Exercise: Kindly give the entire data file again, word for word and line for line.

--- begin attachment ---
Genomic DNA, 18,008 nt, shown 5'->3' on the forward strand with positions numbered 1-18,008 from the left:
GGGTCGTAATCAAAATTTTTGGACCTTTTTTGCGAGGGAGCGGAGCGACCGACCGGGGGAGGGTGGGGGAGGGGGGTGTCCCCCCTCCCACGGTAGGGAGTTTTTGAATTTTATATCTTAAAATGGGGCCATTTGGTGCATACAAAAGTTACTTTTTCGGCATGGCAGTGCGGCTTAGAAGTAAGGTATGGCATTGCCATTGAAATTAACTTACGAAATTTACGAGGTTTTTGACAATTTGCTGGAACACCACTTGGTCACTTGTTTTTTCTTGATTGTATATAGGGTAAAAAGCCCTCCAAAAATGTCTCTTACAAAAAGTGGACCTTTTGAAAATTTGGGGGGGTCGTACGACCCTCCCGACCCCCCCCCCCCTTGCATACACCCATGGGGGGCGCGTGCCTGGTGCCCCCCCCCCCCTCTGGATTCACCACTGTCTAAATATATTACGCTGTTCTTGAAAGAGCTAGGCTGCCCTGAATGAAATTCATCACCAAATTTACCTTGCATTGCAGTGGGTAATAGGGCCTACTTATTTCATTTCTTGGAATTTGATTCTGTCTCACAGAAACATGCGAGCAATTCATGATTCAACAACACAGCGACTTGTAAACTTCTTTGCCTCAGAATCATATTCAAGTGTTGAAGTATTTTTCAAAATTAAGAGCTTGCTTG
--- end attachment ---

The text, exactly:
Genomic DNA, 18,008 nt, shown 5'->3' on the forward strand with positions numbered 1-18,008 from the left:
GGGTCGTAATCAAAATTTTTGGACCTTTTTTGCGAGGGAGCGGAGCGACCGACCGGGGGAGGGTGGGGGAGGGGGGTGTCCCCCCTCCCACGGTAGGGAGTTTTTGAATTTTATATCTTAAAATGGGGCCATTTGGTGCATACAAAAGTTACTTTTTCGGCATGGCAGTGCGGCTTAGAAGTAAGGTATGGCATTGCCATTGAAATTAACTTACGAAATTTACGAGGTTTTTGACAATTTGCTGGAACACCACTTGGTCACTTGTTTTTTCTTGATTGTATATAGGGTAAAAAGCCCTCCAAAAATGTCTCTTACAAAAAGTGGACCTTTTGAAAATTTGGGGGGGTCGTACGACCCTCCCGACCCCCCCCCCCCTTGCATACACCCATGGGGGGCGCGTGCCTGGTGCCCCCCCCCCCCTCTGGATTCACCACTGTCTAAATATATTACGCTGTTCTTGAAAGAGCTAGGCTGCCCTGAATGAAATTCATCACCAAATTTACCTTGCATTGCAGTGGGTAATAGGGCCTACTTATTTCATTTCTTGGAATTTGATTCTGTCTCACAGAAACATGCGAGCAATTCATGATTCAACAACACAGCGACTTGTAAACTTCTTTGCCTCAGAATCATATTCAAGTGTTGAAGTATTTTTCAAAATTAAGAGCTTGCTTG